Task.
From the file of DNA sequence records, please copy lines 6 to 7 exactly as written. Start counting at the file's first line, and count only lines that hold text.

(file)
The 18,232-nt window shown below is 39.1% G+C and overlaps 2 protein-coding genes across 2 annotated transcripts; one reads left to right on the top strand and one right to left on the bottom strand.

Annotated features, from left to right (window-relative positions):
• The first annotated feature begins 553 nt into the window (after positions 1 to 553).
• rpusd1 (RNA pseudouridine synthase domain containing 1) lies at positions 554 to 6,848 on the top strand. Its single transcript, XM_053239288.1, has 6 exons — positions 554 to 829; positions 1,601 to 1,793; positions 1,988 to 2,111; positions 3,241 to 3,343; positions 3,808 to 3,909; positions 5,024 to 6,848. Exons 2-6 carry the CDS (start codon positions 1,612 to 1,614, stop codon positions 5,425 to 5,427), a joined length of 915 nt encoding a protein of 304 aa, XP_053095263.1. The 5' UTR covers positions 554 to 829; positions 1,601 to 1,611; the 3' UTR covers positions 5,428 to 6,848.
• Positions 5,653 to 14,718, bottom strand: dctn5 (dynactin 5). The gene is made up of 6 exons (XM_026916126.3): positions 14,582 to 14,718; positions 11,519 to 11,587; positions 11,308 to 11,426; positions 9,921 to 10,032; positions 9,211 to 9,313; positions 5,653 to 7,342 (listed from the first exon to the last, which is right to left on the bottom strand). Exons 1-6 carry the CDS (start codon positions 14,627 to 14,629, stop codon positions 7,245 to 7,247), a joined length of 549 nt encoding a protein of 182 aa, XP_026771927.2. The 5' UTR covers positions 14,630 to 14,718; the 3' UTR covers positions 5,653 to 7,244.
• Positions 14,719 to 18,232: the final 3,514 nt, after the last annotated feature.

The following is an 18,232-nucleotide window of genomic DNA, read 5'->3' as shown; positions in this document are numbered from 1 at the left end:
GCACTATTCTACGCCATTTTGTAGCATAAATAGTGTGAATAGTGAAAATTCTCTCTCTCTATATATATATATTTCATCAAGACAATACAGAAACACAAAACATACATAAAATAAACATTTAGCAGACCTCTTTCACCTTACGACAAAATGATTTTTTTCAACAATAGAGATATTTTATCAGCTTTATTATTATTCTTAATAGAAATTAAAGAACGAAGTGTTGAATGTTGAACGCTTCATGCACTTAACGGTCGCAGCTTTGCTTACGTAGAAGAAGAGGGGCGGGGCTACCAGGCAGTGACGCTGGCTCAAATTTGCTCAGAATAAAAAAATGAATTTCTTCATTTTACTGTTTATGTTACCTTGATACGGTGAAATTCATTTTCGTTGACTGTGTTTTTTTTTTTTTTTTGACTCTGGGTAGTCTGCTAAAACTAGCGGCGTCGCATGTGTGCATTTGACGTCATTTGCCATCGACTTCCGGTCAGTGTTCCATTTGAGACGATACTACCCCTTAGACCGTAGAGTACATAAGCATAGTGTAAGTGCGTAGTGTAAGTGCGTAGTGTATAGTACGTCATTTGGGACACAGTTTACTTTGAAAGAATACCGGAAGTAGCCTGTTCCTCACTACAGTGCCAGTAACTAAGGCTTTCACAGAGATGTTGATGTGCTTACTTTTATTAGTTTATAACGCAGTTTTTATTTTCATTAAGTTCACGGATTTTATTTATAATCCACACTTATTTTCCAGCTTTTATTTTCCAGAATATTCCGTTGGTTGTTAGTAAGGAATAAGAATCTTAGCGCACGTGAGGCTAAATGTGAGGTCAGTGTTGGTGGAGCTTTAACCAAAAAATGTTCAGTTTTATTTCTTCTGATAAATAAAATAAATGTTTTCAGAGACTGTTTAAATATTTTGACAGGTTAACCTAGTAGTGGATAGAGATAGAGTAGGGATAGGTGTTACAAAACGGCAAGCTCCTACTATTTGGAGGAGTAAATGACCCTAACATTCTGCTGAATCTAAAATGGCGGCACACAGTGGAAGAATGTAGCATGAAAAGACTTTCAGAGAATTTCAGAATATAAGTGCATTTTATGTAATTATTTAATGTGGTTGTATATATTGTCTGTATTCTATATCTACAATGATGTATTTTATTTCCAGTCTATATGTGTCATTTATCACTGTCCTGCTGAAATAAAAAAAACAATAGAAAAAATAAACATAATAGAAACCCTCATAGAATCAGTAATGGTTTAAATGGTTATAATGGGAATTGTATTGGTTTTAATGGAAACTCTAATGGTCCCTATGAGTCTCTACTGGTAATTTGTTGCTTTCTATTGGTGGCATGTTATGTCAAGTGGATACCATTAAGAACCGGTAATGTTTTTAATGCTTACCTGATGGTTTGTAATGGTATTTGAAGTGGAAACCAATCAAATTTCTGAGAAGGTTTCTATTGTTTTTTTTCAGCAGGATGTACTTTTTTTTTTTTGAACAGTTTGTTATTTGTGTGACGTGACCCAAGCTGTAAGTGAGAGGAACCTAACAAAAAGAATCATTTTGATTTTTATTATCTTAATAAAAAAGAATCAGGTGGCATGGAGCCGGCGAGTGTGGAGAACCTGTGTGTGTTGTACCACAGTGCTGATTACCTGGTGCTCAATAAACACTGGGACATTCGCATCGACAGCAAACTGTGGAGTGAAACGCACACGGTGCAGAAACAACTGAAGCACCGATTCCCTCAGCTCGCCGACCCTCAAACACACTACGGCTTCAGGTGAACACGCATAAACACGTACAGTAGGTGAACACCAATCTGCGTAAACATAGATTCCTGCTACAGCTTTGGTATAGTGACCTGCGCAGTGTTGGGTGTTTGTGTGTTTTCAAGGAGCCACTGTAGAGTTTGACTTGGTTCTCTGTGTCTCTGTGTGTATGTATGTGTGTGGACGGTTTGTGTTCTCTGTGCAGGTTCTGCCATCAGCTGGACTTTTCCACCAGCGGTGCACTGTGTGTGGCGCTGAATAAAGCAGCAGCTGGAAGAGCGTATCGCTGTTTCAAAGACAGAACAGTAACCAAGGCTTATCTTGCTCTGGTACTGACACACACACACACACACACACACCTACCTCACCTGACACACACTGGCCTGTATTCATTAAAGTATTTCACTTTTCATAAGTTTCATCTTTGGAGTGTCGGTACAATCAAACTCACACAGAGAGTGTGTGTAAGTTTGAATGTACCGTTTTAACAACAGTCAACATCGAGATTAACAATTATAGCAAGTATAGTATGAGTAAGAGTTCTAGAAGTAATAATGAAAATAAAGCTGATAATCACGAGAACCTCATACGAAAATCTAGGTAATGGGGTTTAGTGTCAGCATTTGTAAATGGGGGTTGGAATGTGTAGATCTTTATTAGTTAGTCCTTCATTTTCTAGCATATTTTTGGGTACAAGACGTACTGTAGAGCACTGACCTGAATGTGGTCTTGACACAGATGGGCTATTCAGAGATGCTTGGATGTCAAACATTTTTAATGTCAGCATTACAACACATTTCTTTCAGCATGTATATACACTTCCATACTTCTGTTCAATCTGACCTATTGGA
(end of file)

• Positions 14,719 to 18,232: the final 3,514 nt, after the last annotated feature.

The following is an 18,232-nucleotide window of genomic DNA, read 5'->3' as shown; positions in this document are numbered from 1 at the left end: